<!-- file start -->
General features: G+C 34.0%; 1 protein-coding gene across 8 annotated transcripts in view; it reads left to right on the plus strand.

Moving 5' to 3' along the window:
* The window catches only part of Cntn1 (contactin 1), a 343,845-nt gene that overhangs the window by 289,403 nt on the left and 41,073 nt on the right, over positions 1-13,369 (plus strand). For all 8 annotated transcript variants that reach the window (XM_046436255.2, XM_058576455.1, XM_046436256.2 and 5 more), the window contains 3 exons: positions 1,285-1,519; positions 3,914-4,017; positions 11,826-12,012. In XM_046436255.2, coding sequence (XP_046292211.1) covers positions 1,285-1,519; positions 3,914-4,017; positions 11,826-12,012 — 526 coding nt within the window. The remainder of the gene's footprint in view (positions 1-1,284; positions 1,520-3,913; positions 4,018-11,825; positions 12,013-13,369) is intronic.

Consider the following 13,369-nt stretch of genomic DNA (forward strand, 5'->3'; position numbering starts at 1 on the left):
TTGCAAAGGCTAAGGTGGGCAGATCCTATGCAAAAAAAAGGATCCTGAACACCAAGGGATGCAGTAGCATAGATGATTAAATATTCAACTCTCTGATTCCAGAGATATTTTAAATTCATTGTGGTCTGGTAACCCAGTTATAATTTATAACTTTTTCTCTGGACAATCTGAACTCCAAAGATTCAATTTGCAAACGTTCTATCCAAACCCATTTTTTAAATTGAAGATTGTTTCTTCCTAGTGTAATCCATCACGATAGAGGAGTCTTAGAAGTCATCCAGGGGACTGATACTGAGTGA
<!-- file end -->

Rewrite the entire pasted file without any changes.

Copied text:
General features: G+C 34.0%; 1 protein-coding gene across 8 annotated transcripts in view; it reads left to right on the plus strand.

Moving 5' to 3' along the window:
* The window catches only part of Cntn1 (contactin 1), a 343,845-nt gene that overhangs the window by 289,403 nt on the left and 41,073 nt on the right, over positions 1-13,369 (plus strand). For all 8 annotated transcript variants that reach the window (XM_046436255.2, XM_058576455.1, XM_046436256.2 and 5 more), the window contains 3 exons: positions 1,285-1,519; positions 3,914-4,017; positions 11,826-12,012. In XM_046436255.2, coding sequence (XP_046292211.1) covers positions 1,285-1,519; positions 3,914-4,017; positions 11,826-12,012 — 526 coding nt within the window. The remainder of the gene's footprint in view (positions 1-1,284; positions 1,520-3,913; positions 4,018-11,825; positions 12,013-13,369) is intronic.

Consider the following 13,369-nt stretch of genomic DNA (forward strand, 5'->3'; position numbering starts at 1 on the left):
TTGCAAAGGCTAAGGTGGGCAGATCCTATGCAAAAAAAAGGATCCTGAACACCAAGGGATGCAGTAGCATAGATGATTAAATATTCAACTCTCTGATTCCAGAGATATTTTAAATTCATTGTGGTCTGGTAACCCAGTTATAATTTATAACTTTTTCTCTGGACAATCTGAACTCCAAAGATTCAATTTGCAAACGTTCTATCCAAACCCATTTTTTAAATTGAAGATTGTTTCTTCCTAGTGTAATCCATCACGATAGAGGAGTCTTAGAAGTCATCCAGGGGACTGATACTGAGTGA